Should you roll it while lifting?
Most people who perform the mitzvah of hagbahah roll open the sefer Torah to the requisite width and then lift it, whereas others unroll it while they are lifting it, with the sefer Torah is in the air. Which of these approaches is preferred?
The Shaar Efrayim discusses this issue, and implies that there is no preference between the two approaches, whereas the standard wording of Masechta Sofrim is that one should unroll the sefer Torah first.

Reciting Vezos HaTorah
When the sefer Torah is elevated, everyone should bow and recite the pasuk Vezos HaTorah asher sam Moshe lifnei Bnei Yisrael (Masechta Sofrim 14:14). Indeed, the Chida cites sources who hold that since Chazal mention saying Vezos HaTorah, it has the status of a davar shebekedushah and can be said even if one is in the middle of birchos keri'as shema (Kenesses HaGedolah, quoted by Birkei Yosef 134:4). Subsequently, the Chida wrote a lengthy responsum, in which he concluded that reciting Vezos HaTorah does not have the status of a davar shebekedushah, and therefore should not be said in a place where it interrupts one's davening (Shu’t Chayim She'al 1:68).
Vezos HaTorah should be said only while facing the words of the sefer Torah (Be'er Heiteiv 134:6, quoting several earlier sources). If one began reciting Vezos HaTorah while facing the writing of the sefer Torah, one may complete the pasuk after the text of the sefer Torah has been rotated away from one's view (Shaar Efrayim).
In many siddurim, after the sentence Vezos HaTorah asher sam moshe lifnei Bnei Yisrael is read, five words are added: Al pi Hashem beyad Moshe (Bamidbar 9:23), as if this is a continuation of the verse of the Torah. Many halachic authorities question this practice, since there is no such passage in the Torah (Aruch HaShulchan 134:3). Others are concerned, because these last five words are not an entire verse. Indeed, many old siddurim do not quote this addition, and many halachic authorities do not recite it.

Who should be honored with hagbahah?
The Gemara (Megillah 32a)s states "Ten people who read the Torah, the greatest of them should roll the Torah," which refers to the mitzvah of hagbahah, since the magbiah rolls the Torah both prior to displaying it, and when he closes it, afterwards. The Baal HaItur quotes two opinions as to whom the "ten people" refers. Does it mean the attendees of the current minyan, comprised of at least ten men, and that the greatest of this group should have the honor of hagbahah. Or does it mean that we give hagbahah to the greatest of the ten people who were involved in that day's reading of the Torah (the seven who had aliyos, the maftir, the baal keriyah, and the person who recited the Targum after each pasuk was read, which was standard procedure at the time of the Gemara).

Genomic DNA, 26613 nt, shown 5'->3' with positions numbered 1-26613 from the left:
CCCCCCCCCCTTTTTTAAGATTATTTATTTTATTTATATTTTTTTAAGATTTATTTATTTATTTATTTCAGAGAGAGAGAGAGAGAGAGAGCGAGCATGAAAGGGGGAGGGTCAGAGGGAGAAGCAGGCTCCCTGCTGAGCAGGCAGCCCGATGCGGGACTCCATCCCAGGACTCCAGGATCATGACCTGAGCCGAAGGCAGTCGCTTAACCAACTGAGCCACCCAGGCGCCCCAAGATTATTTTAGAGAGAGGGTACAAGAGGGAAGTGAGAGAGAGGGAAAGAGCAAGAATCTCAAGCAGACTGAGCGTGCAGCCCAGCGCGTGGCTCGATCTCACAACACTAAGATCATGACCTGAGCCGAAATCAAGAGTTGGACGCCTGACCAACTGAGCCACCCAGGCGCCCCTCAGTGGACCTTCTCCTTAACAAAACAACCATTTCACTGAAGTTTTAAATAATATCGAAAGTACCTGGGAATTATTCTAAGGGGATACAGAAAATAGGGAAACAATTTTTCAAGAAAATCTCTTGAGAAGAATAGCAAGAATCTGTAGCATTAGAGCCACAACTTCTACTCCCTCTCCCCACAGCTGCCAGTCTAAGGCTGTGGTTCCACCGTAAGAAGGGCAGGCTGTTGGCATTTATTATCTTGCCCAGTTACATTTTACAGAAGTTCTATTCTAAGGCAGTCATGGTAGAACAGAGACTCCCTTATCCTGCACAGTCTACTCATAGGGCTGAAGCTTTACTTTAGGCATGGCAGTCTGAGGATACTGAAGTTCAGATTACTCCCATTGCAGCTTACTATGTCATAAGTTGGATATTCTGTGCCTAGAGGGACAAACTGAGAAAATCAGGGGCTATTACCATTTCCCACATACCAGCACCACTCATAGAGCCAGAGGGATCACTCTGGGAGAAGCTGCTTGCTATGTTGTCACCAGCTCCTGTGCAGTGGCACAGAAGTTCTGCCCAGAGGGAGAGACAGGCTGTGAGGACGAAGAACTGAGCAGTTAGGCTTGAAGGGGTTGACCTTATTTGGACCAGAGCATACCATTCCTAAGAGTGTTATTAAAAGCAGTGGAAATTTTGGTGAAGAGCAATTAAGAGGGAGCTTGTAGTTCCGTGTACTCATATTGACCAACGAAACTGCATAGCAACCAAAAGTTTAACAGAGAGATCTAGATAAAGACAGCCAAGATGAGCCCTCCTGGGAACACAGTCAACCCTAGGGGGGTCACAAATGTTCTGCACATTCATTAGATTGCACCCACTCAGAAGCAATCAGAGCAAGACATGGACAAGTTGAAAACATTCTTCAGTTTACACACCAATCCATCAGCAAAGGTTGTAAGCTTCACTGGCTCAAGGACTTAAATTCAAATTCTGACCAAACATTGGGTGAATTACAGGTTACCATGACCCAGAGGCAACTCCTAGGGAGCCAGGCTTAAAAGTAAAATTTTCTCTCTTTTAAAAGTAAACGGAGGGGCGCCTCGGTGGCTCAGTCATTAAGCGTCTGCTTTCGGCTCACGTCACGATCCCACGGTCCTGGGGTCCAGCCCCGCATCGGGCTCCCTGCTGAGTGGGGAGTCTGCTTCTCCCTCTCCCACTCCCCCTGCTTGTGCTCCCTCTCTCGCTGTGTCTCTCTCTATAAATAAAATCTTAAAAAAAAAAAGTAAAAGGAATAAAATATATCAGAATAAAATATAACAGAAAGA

The halachic authorities rule according to the first approach, that one should honor the greatest person in the shul (Gra; Mishnah Berurah 147:6). They also refer to another practice, which was to auction off the mitzvah of hagbahah to the highest bidder (Tur; Shulchan Aruch). However, where the hagbahah is not auctioned, one should provide the honor to the greatest Torah scholar in attendance (Machatzis HaShekel). The prevalent practice of not necessarily offering hagbahah to the greatest scholar is in order to avoid any machlokes (Shaar Efrayim; Mishnah Berurah). Nevertheless, in a situation where no machlokes will develop, one should certainly accord the mitzvah to the greatest talmid chacham who can perform hagbahah properly. Whatever the situation may be, the gabbai is responsible to give hagbahah only to someone who is both knowledgeable and capable of performing the mitzvah properly.

The importance of performing hagbahah correctly
The Ramban, in his commentary on the verse, Cursed be he who does not uphold the words of this Torah (Devarim 27:26), explains that this curse includes someone who, when performing hagbahah, does not raise the sefer Torah in a way that everyone in the shul can see it. Apparently, there were places that did not perform the mitzvah of hagbahah at all, out of concern that people will be cursed for not performing hagbahah properly (Birkei Yosef, Shiyurei Brachah 134:2; Kaf HaChayim 134:15; Encyclopedia Talmudis, quoting Orchos Chayim). Although I certainly do not advocate eliminating the mitzvah of hagbahah, a person who knows that he cannot perform the mitzvah correctly should defer the honor, and the gabbai should offer the honor only to someone who fulfills the mitzvah properly.

This Shiur is published also at Rabbi Kaganof's site
Rabbi Yirmiyohu Kaganoff
Was the Rabbi of the Young Israel of Greater Buffalo, the Congregation Darchei Tzedek and also served as a dayan on the Beis Din of Baltimore. Now is a Rabbi in Neve Yaakov, Jerusalem. His Shiurim and Q&A can be found on his site: www.rabbikaganoff.com